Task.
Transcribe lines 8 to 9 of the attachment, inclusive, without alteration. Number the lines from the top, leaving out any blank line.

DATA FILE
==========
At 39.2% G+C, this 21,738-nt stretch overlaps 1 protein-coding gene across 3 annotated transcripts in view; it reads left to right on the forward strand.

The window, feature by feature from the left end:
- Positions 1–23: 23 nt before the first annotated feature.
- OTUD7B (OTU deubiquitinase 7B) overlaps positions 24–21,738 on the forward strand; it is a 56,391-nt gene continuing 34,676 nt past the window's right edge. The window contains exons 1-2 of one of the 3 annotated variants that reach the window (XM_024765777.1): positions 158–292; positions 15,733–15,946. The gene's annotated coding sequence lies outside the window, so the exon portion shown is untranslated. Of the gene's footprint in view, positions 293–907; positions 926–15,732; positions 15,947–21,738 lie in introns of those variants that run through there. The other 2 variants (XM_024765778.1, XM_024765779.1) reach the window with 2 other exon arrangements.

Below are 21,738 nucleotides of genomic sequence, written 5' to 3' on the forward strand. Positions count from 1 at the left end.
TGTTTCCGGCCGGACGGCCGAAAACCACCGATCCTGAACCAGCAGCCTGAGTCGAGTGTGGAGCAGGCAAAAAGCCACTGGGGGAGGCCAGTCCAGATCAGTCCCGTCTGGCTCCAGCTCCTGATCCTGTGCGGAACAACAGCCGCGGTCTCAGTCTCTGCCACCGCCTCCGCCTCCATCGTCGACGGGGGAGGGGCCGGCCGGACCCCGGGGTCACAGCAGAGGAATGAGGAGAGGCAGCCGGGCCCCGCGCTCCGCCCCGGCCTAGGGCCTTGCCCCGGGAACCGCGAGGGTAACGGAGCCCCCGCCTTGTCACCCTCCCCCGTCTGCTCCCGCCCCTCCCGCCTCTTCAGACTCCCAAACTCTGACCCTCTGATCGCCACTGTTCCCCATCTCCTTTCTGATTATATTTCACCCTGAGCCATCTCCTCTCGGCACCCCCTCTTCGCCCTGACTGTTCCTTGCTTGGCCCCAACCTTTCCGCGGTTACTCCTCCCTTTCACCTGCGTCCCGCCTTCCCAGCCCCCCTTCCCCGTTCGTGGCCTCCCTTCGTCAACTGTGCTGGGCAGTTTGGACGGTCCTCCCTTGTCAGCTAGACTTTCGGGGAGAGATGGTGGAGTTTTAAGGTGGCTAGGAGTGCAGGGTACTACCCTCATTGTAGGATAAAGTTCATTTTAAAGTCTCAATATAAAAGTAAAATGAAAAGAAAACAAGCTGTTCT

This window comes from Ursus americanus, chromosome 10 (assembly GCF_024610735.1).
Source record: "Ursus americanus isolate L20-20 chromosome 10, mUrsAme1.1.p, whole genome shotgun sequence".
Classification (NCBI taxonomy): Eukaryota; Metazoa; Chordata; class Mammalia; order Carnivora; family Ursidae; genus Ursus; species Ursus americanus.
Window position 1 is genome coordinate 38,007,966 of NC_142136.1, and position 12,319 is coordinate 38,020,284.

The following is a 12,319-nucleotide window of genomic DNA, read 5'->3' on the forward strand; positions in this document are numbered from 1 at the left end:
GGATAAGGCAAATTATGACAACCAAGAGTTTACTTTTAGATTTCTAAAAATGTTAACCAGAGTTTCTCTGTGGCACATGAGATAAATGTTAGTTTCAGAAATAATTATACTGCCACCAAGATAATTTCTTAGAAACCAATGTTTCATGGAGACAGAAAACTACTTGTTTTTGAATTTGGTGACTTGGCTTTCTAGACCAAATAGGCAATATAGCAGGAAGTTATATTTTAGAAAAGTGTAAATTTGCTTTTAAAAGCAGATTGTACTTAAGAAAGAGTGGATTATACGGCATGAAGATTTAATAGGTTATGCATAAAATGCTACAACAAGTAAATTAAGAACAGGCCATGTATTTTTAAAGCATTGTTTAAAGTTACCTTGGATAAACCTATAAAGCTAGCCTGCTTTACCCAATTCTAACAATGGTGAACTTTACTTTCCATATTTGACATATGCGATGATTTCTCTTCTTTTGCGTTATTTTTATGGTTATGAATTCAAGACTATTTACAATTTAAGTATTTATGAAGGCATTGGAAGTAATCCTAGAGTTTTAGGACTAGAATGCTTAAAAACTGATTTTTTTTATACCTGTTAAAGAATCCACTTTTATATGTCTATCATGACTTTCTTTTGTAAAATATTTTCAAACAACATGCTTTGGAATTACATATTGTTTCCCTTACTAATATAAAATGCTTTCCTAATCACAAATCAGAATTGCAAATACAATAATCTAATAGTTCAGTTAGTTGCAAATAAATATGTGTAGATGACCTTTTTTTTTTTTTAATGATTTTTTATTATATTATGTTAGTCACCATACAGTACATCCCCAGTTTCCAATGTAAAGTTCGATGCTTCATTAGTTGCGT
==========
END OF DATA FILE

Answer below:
Source record: "Ursus americanus isolate L20-20 chromosome 10, mUrsAme1.1.p, whole genome shotgun sequence".
Classification (NCBI taxonomy): Eukaryota; Metazoa; Chordata; class Mammalia; order Carnivora; family Ursidae; genus Ursus; species Ursus americanus.